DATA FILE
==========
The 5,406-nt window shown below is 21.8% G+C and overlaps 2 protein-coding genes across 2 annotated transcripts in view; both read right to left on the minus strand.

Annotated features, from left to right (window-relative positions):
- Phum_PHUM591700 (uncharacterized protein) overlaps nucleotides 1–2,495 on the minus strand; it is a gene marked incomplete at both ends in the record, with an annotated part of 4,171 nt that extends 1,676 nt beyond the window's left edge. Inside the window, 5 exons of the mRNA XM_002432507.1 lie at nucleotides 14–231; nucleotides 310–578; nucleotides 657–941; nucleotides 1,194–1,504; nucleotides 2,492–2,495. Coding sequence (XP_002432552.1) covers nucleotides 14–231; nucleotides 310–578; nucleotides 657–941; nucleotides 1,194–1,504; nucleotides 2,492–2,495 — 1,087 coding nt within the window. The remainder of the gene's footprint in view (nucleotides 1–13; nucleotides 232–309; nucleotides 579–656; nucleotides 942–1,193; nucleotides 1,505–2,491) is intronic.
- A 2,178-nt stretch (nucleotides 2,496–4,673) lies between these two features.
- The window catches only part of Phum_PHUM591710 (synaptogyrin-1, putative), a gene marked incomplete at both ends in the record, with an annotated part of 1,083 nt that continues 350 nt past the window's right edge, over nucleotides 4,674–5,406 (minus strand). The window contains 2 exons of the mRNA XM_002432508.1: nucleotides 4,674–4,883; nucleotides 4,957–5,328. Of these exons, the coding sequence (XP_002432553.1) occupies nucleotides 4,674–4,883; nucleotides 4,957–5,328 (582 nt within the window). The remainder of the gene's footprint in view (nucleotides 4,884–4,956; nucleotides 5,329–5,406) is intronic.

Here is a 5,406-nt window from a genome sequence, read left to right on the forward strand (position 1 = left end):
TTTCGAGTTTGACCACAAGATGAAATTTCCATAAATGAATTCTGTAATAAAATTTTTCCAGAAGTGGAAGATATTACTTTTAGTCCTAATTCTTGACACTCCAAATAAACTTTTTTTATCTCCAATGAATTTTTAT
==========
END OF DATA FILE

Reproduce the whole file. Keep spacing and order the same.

The 5,406-nt window shown below is 21.8% G+C and overlaps 2 protein-coding genes across 2 annotated transcripts in view; both read right to left on the minus strand.

Annotated features, from left to right (window-relative positions):
- Phum_PHUM591700 (uncharacterized protein) overlaps nucleotides 1–2,495 on the minus strand; it is a gene marked incomplete at both ends in the record, with an annotated part of 4,171 nt that extends 1,676 nt beyond the window's left edge. Inside the window, 5 exons of the mRNA XM_002432507.1 lie at nucleotides 14–231; nucleotides 310–578; nucleotides 657–941; nucleotides 1,194–1,504; nucleotides 2,492–2,495. Coding sequence (XP_002432552.1) covers nucleotides 14–231; nucleotides 310–578; nucleotides 657–941; nucleotides 1,194–1,504; nucleotides 2,492–2,495 — 1,087 coding nt within the window. The remainder of the gene's footprint in view (nucleotides 1–13; nucleotides 232–309; nucleotides 579–656; nucleotides 942–1,193; nucleotides 1,505–2,491) is intronic.
- A 2,178-nt stretch (nucleotides 2,496–4,673) lies between these two features.
- The window catches only part of Phum_PHUM591710 (synaptogyrin-1, putative), a gene marked incomplete at both ends in the record, with an annotated part of 1,083 nt that continues 350 nt past the window's right edge, over nucleotides 4,674–5,406 (minus strand). The window contains 2 exons of the mRNA XM_002432508.1: nucleotides 4,674–4,883; nucleotides 4,957–5,328. Of these exons, the coding sequence (XP_002432553.1) occupies nucleotides 4,674–4,883; nucleotides 4,957–5,328 (582 nt within the window). The remainder of the gene's footprint in view (nucleotides 4,884–4,956; nucleotides 5,329–5,406) is intronic.

Here is a 5,406-nt window from a genome sequence, read left to right on the forward strand (position 1 = left end):
TTTCGAGTTTGACCACAAGATGAAATTTCCATAAATGAATTCTGTAATAAAATTTTTCCAGAAGTGGAAGATATTACTTTTAGTCCTAATTCTTGACACTCCAAATAAACTTTTTTTATCTCCAATGAATTTTTAT